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Supply Chain Disruptions & How to Mitigate Against Them

Labs, and indeed most businesses, depend on a well functioning supply chain and for obvious reasons.  

The onslaught of the COVID-19 pandemic highlighted just how damaging any disruption to supply chains can be.  You don’t even have to look at your own business.  Think about how many times you couldn’t find what you needed at your local grocery store and the headache that created.  Simply put, your lab – your business –  will not run as effectively if you don’t have your supply chain in order.

It is of course easier said than done.  There are a variety of factors that influence supply chains and of those, there is a good amount outside of our immediate control.  It should be noted that supply chains – and especially those within the US – have suffered from historically poor levels of investment.  The pandemic certainly played a role and its chief role was to exacerbate the situation and actually highlight the problems.  

Supply chains suffered from unpredictable demand.  It was almost impossible – especially at the start of the pandemic – to determine how much would be needed and frankly, for how long. There are many stories today of labs still sitting on a ton of swab collection kits going out of date or even businesses still trying to move their PPE supplies. 

Companies rely on dockworkers, truck drivers, and warehouse employees to continue to effectively run the shipping and logistics portion of their businesses. When there aren’t enough transport workers to move goods, supply chains break down– quickly. 

None of this was helped by the contraction in supply of truck drivers and those working at the ports.  The image of containers sitting on the ocean and ports being clogged up is still very fresh as is the image of trailers lined up without being moved.  

Every delay created more and more bottlenecks and none of this was helped by a diminishing workforce in warehouses and so it was a continuous negative spiral.  

This is the worst that it’s been in 50 years—and it’s probably getting worse

George Alessandria

Unfortunately, supply chain disruptions are not going anywhere.  In fact, some experts predict we can expect another year of uncertainty and indeed across all industries including life sciences.  The unfortunate war raging in Ukraine for example is blocking shipping routes which leads to delays and an increase in cost (and not just the cost of fuel).  Covid-19 lockdowns continue in China which further reduces manufacturing which in turn further negatively impacts supply chains.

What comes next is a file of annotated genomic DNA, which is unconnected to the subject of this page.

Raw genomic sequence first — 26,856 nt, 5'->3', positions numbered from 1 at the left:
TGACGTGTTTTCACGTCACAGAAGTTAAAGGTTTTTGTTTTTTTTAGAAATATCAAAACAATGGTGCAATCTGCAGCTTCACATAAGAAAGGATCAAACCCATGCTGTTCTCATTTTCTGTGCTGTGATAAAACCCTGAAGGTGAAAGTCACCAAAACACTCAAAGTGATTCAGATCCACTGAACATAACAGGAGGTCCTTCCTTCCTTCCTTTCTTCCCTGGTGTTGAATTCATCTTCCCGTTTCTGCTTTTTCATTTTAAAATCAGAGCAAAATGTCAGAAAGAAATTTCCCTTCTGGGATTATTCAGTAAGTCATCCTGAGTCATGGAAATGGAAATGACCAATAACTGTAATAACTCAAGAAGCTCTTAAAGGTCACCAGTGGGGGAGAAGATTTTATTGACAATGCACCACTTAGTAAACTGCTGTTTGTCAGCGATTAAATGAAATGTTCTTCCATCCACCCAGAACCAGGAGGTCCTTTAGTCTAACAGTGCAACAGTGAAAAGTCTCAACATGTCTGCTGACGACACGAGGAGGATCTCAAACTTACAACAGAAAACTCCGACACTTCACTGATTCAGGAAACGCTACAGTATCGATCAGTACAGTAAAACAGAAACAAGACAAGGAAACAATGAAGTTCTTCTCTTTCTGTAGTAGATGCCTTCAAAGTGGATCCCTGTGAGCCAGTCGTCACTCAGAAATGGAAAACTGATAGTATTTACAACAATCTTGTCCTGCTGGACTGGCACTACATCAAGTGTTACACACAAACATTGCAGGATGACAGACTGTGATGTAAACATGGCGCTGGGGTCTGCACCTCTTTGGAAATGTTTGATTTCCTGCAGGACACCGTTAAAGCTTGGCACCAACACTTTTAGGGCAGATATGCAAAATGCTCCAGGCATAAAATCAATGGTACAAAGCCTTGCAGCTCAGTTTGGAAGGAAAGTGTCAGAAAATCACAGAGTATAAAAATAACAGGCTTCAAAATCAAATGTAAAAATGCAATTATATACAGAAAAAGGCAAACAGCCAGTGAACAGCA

What can labs do to minimize the impact of supply chain disruptions?

There are a number of actions that can be taken:

  • Accept that disruptions may continue to happen.  Once you accept as much, you may well be prompted to work on a contingency plan.  There is an old saying that necessity is the mother of all invention.  Think from now about what you can do if your lab was hit with disruption again.  
  • Identify back-up suppliers.  Don’t put all your eggs in one basket.  Identify other suppliers that you can reach out to when needed.  Don’t wait for a crisis or a pandemic to hit in order to do so.  Start building those relationships from now. 
  • Build up your inventory – and especially of those items you have identified as most at risk. This isn’t to say that you should become a mini-warehouse!  Ideally your contingency planning can help identify the most vulnerable stock you need and how much you may need.  Being out of stock, which could result in a pause in operations, is far worse. 
  • Make sure everyone is communicating.  No-one should face an inventory issue because of a lack of communication or because of a lack of visibility.  Make sure the right people are talking and that they remain aware of the situation.  If you don’t highlight the importance of a steady supply of stock it won’t be front of mind nor will it be a priority. To help, you should consider investing in a procurement system to enable you to easily keep track of stock and to set re-occuring orders once set inventory levels have been hit.

These are not the be-all and end-all of the supply chain disruptions.  There is an acknowledgement that it is hard to manage supply chains especially if you don’t have the resources to manage it.  There are different realities for the bigger labs versus the smaller – medium sized labs.  We can acknowledge as much but, it is just that though.

All labs – irrespective of size – have to be proactive. Taking action is far more useful and whilst we may not be able to fully eradicate the risks of supply chain disruptions, we can certainly mitigate for them and plan better for them.  The result being that they have a lesser impact on our respective businesses.  

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